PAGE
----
I have recently had a need to index some custom content sources within MOSS and have been using the MOSSPH protocol handler which can be found on CodePlex (http://www.codeplex.com/MOSSPH) to help me achieve this.
The downloadable solution has everything you need to get started with lots of comments to assist you in implementing custom functionality. There is however one or two small bugs relating to the retrieval of security descriptors which is necessary when implementing security trimming at query time. Fortunately I was able to locate these bugs relatively quickly thanks to a very handy blog post from Michaël Hompus which saved me some valuable time.
The MOSSPH project is extremely useful to get up and running as quickly as possible when there is a requirement to crawl custom content sources from within MOSS.
I have quoted directly from Michaël’s site below:
Running on X64
The first problem is the code not working on x64 environments. Since we are talking to native code there are a lot of structs in the code. These structs are containing metadata to indicate the layout in memory. This is done using the StructLayoutAttribute class which contains a Value property with a LayoutKind enumeration and a Pack field.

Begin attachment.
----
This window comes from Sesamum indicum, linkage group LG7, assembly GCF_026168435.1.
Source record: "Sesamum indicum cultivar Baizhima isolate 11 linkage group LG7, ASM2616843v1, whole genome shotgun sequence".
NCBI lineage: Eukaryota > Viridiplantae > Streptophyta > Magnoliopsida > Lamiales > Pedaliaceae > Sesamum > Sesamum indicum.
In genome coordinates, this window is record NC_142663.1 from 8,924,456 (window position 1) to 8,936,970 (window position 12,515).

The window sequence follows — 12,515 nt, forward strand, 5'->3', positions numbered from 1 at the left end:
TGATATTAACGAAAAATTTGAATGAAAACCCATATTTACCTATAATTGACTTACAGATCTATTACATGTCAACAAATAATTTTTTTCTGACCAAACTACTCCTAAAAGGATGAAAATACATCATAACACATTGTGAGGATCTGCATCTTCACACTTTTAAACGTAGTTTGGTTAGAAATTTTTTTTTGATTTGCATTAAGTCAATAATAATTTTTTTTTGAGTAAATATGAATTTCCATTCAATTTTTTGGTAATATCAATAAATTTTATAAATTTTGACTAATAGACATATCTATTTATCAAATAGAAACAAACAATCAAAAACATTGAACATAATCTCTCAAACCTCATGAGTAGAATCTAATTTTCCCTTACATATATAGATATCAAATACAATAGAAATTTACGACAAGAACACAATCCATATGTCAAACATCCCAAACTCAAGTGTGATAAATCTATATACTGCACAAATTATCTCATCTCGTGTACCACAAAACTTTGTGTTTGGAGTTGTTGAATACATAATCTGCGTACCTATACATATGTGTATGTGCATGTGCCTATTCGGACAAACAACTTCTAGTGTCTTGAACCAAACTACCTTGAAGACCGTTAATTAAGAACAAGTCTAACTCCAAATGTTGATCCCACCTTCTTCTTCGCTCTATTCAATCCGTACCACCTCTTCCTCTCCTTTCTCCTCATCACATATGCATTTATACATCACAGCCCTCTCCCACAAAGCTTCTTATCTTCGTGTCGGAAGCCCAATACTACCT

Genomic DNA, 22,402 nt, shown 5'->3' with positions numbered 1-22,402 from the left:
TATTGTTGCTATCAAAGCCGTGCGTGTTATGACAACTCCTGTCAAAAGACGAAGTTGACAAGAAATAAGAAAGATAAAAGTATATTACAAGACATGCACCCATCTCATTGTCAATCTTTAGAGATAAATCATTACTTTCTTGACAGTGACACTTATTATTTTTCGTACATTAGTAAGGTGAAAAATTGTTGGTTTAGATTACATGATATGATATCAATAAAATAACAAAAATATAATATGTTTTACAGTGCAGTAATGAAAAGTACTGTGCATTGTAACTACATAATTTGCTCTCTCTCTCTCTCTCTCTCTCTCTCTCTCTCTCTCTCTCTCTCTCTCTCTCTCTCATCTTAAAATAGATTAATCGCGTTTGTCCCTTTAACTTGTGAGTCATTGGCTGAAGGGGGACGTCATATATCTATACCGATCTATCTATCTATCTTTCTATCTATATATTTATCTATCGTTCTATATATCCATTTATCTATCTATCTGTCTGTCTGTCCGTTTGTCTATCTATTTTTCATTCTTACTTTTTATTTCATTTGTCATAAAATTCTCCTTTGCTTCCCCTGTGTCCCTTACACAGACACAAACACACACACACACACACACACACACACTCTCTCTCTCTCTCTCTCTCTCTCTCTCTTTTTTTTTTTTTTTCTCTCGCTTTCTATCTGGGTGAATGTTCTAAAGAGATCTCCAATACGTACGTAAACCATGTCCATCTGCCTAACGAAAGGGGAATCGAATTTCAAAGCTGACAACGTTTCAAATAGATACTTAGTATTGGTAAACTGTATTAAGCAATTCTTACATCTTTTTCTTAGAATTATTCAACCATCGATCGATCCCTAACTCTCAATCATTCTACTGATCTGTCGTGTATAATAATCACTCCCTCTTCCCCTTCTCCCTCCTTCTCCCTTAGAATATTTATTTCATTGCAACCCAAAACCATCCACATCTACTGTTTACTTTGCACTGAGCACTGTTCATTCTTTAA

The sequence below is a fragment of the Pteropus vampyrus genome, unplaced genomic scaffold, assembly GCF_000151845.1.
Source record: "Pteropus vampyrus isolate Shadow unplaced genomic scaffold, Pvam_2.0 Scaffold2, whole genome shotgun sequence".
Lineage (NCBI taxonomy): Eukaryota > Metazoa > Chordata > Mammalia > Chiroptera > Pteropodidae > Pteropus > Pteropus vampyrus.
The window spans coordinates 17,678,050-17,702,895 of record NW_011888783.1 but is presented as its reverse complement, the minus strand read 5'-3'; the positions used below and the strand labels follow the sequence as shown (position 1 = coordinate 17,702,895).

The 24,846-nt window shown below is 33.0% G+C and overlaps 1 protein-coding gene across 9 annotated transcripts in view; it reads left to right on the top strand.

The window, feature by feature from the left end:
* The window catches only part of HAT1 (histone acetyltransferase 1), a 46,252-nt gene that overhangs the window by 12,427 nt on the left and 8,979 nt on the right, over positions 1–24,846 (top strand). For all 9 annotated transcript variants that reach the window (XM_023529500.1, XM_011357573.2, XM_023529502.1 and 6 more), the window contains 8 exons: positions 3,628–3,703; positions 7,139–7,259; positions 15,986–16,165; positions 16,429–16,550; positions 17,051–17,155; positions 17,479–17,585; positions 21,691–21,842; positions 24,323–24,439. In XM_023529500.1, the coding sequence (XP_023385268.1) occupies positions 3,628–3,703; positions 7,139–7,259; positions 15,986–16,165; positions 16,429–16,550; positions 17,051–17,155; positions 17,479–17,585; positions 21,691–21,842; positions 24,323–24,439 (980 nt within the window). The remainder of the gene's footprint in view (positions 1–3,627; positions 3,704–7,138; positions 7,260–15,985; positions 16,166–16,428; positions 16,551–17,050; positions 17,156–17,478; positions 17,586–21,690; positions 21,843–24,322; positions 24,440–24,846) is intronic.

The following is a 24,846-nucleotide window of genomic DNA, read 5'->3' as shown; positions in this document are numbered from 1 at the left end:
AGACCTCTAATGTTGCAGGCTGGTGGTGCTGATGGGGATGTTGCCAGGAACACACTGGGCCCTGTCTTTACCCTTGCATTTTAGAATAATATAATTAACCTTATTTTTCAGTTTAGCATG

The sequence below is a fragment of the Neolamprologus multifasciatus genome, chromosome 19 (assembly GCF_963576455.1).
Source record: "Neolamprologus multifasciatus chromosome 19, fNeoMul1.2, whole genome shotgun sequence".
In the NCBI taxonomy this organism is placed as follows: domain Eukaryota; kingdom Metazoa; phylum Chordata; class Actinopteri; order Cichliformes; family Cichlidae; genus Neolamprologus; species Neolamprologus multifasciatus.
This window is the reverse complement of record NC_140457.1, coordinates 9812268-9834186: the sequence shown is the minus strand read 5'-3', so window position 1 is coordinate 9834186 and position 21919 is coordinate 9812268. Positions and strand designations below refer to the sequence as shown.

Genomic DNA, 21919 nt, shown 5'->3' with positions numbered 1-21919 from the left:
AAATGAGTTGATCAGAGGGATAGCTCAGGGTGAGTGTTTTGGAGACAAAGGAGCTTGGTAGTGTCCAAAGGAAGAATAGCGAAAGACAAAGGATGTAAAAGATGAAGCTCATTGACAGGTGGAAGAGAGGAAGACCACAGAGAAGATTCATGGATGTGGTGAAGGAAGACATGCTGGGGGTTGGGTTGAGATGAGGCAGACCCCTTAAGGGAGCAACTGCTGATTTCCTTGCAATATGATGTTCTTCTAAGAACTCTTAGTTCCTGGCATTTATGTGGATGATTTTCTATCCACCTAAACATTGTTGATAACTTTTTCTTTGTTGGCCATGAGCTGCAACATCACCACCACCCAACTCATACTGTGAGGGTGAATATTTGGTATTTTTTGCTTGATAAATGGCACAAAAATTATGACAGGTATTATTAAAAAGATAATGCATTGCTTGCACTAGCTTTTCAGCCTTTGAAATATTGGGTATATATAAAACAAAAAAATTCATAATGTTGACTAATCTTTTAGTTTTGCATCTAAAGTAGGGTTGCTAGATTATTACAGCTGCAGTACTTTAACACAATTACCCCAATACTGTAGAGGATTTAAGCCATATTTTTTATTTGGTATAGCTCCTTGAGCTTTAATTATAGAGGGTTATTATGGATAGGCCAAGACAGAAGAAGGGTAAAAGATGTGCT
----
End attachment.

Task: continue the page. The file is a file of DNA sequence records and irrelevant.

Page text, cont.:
The problem is the Pack value was set to 1. This is normal for 32bit systems, but not for 64bit where a pack of 8 is expected.
Lucky enough the following is written in the remarks section:
A value of 0 indicates that the packing alignment is set to the default for the current platform.
This solves our problem! Now the same code runs fine on both x86 and x64 systems.
Using Security Descriptors
One of the most important features of SharePoint search is security trimming. To make this possible an ACL structure is stored with the crawled item in the index database. The problem is when the ACL is larger then 1kB the crawler goes into an endless loop.
The way it should go is the search service calling the GetSecurityDescriptor method with a pointer and a size. This size is 1024 by default. When the ACL is larger an ERROR_INSUFFICIENT_BUFFER error message should be returned and the required size should be set. The search service then should allocate enough memory and call the GetSecurityDescriptor method again, which is now able to assign the complete ACL to the pointer.
The problem with the current version on CodePlex is the value of the error message is incorrect. Instead of 0×00000122 it should be 0x8007007A (which is also 112). After changing this the ACL will be stored (as long as it’s staying <64kB).